10 reasons to visit Beijing, China
Visitors to China's beautiful capital are rocketing. A city filled with sprawling UNESCO sites, maze-like hutongs and fantastic culinary offerings, Beijing is a fantastic, fragrant assault on the senses - and a great starting point for explorations of China.
You might be surprised to learn that you can now book holidays to China with TUI*, with tours departing from London Heathrow. If you're still looking for an excuse to get going, here are 11 reasons to love this beautiful city.
1. The Central Axis of Beijing
Short on time? Burn off your lemon chicken-related indulgences and tackle the Central Axis of Beijing, the best-preserved section of the old town.
The 7.8-kilometre stretch, which starts at the Yongding Gate and finishes at the Bell Tower, includes the Zhengyang Gate, Tiananmen Square, the Forbidden City and the Jingshan Hill.
2. The street food
Whether it's bright yellow wandouhuang (pea cake), the steamy stodginess of aiwowo (rice balls) or breakfasts of doufunao (jellied bean curd), Beijing's street food is deliciously diverse.
Head to the area around the historic Niujie Mosque; this neighbourhood is home to over 20 ethnic groups and you'll find a wide range of street food stalls serving everything from Chinese pastries to Middle Eastern fare.
Fucheng Road in the Haidian District is known for its high end seafood restaurants and Dongcheng District's Wangfujing Street is famous for traditional delicacies.
3. The Hutongs
No visit to Beijing is complete without a wander along the city's ancient passageways. Some of the most famous examples include Nanluogu Alley, which dates back to 1271, the Chaodou Hutong, once the home of a Qing Dynasty general, and Qinlao Hutong, which is surrounded by beautiful gardens and courtyards.
4. The contrasts between old and new
In recent years, China's capital has been threatening to steal Shanghai's crown as the country's most modern city, but reminders of Beijing's fascinating past are everywhere.
There's a wonderful mix of old and new, from Tai Chi and board games in the city's parks to skyscrapers and the super-fast bullet trains - Beijing isn't standing still yet its traditions and links with the past are tangible.
5. The acrobatics
This is certainly one to file under "don't try this at home." Beijing's acrobats are some of the best in the world, and the city's acrobatic shows are legendary.
The Chaoyang Theatre Acrobatic Show is the most famous - expect an army of acrobats back-flipping off giant hamster wheels, balancing (with one hand) on gravity-defying chair towers and clambering aboard motorbikes (eight, to be precise) before performing loop-the-loops inside a small metal globe.
Equally impressive is the Peking Opera, which dates back to the eighteenth century.
6. The Great Wall of China
An obvious but unmissable stop-off, the Great Wall is easy to reach from Beijing. The best-preserved sections, such as Badaling and recently-renovated Juyongguan, Jinshanling and Simatai, are a 90-minute drive from downtown Beijing.
Badaling is one of the most easily-accessible stretches, although it's prone to crowds on national holidays - only the brave visit on Chinese National Day, on October 1st. Jinshanling and Simatai are less crowded and easily accessible, thanks to recently constructed cable cars.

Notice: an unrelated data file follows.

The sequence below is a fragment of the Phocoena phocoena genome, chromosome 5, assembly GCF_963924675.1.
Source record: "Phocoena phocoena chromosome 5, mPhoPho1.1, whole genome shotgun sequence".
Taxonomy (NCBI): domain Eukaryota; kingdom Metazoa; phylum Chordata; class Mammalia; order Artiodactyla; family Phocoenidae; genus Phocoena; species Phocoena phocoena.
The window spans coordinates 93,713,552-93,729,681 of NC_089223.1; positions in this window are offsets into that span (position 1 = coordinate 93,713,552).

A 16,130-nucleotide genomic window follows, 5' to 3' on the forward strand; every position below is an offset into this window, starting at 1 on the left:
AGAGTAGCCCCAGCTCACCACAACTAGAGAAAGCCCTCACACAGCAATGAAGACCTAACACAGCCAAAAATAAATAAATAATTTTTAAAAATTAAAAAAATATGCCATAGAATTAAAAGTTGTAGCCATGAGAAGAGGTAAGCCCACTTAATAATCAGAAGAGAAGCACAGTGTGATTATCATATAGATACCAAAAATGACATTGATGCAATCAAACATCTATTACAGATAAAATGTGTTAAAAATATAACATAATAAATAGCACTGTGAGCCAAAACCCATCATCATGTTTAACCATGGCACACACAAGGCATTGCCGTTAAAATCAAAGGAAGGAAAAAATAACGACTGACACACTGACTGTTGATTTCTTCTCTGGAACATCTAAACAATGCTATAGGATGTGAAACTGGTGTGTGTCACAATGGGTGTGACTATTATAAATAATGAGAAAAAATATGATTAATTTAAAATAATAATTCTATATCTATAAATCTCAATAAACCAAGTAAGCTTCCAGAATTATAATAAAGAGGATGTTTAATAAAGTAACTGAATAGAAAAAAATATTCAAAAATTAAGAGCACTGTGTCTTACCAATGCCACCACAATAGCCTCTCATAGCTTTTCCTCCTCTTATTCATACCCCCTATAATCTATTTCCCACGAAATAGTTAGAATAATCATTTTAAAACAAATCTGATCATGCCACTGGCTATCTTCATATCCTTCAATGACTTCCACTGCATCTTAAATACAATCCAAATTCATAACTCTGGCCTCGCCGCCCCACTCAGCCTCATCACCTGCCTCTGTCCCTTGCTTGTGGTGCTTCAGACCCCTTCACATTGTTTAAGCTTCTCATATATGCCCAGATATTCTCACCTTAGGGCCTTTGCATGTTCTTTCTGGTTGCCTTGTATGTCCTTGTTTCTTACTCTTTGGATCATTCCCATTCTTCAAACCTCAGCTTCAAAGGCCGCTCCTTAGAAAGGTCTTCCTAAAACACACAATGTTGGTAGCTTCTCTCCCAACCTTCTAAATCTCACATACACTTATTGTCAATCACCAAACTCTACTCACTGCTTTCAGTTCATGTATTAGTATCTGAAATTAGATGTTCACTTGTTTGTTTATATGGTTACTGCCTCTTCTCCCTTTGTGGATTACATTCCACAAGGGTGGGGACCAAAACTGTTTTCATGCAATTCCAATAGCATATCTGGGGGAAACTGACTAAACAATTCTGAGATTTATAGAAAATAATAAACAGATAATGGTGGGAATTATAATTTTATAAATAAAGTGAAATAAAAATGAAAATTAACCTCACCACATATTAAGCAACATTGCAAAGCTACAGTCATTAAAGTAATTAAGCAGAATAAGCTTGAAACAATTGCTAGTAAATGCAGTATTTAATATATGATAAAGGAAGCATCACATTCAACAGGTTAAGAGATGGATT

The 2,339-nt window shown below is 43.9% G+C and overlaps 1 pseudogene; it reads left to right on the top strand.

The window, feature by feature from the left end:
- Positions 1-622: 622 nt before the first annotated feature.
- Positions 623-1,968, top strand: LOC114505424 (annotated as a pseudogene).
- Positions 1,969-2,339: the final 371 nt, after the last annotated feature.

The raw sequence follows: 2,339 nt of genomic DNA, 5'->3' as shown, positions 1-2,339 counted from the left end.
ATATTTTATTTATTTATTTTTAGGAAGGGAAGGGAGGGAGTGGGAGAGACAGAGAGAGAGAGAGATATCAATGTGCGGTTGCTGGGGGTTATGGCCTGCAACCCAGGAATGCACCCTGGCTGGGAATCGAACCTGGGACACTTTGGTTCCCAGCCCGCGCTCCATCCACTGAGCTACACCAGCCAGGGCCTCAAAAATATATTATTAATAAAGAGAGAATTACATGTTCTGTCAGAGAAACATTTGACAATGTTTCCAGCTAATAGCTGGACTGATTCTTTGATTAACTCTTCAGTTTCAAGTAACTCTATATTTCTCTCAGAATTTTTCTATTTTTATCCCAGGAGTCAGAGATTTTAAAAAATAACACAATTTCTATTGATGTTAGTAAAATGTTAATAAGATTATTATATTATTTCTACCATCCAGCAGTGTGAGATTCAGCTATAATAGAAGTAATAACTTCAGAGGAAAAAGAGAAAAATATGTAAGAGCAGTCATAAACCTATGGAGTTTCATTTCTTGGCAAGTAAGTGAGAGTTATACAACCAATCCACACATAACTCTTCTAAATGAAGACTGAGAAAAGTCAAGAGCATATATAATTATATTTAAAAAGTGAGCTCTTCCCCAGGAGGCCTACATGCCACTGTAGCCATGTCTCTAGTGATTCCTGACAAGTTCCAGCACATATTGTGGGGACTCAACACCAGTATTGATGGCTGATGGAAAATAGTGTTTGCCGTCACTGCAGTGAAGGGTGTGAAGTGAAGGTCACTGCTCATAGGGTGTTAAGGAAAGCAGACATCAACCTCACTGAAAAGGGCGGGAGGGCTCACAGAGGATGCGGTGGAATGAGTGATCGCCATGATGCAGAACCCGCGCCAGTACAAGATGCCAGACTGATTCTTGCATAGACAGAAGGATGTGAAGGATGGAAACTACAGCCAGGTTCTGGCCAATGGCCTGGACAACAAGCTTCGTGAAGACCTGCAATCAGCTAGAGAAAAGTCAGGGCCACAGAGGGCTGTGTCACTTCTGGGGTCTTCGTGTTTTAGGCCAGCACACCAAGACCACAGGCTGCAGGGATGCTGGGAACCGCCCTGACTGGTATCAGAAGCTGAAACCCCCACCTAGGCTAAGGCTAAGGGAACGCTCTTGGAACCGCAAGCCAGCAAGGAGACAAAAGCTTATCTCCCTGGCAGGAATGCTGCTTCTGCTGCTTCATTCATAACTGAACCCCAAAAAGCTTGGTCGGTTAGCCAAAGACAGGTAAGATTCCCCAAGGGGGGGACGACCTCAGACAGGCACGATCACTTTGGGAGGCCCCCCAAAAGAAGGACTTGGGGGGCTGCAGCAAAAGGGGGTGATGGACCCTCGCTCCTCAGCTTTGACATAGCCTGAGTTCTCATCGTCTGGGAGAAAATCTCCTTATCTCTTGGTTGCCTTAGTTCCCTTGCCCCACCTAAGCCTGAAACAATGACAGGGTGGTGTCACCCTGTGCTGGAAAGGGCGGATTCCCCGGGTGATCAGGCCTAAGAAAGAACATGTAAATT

7. The World Heritage sites
Beijing is a city packed with UNESCO World Heritage sites. The Forbidden City, a sprawling palace complex which dates back to the 14th century, is the most famous example, but we also recommend checking out the Summer Palace, the Temple of Heaven, the Ming Tombs and the Sacred Way.
A lesser-known site is the Peking Man Site at Zhoukoudian, a hour's drive from Beijing. In 1921, Swedish geologist J. G. Andersson discovered human ancestor remains here dating back several hundred thousand years. After his visit 100,000 objects were unearthed, including stone tools, burnt bones and fossilised grains.
8. The tech
Beijing is one of the world's most technologically advanced cities, meaning it's also one of the easiest to explore. Apps like WeChat and Alipay will take care of the vast majority of everyday tasks, and many of the city's largest retailers now use robot vehicles to deliver customers' goods.
Oh, and it's also one of the safest cities in Asia. Even the police are hi-tech - earlier this year, officers started trials of smart glasses, which use facial recognition technology to help track down troublemakers listed on their database.
9. The great public transport
There's a fantastic bike share system, and the city's already-extensive metro network (download the helpful Metroman app to find your way around) will have an additional 12 lines by 2021.
Heading further afield? Destinations several thousands of miles away (including Kunming, Xi'an and Shanghai) can be reached within one day, thanks to the fleet of high speed bullet trains.
10. The teahouses
Your mug of Tetley will look depressingly plain after a visit to one of Beijing's teahouses. In China's capital, they're not just places to get a caffeine fix - they're venues for magic shows, opera performances and traditional comedy routines.
One of our favourites is Lao She Teahouse, named after a famous theatre - hence the regular opera and acrobatic performances.
We also love the Liu Xian Guan Teahouse, which hit the headlines when former US Vice President Joe Biden visited in 2013. It's also one of the most beautiful, thanks to the collection of jade ornaments and traditional clay teapots.
Wondering when to visit China's capital? We've come to the rescue with our Beijing weather guide, which also shows you the best time to visit the city for the ultimate exploring conditions. Find out the new tours offered by TUI for summer 2020.
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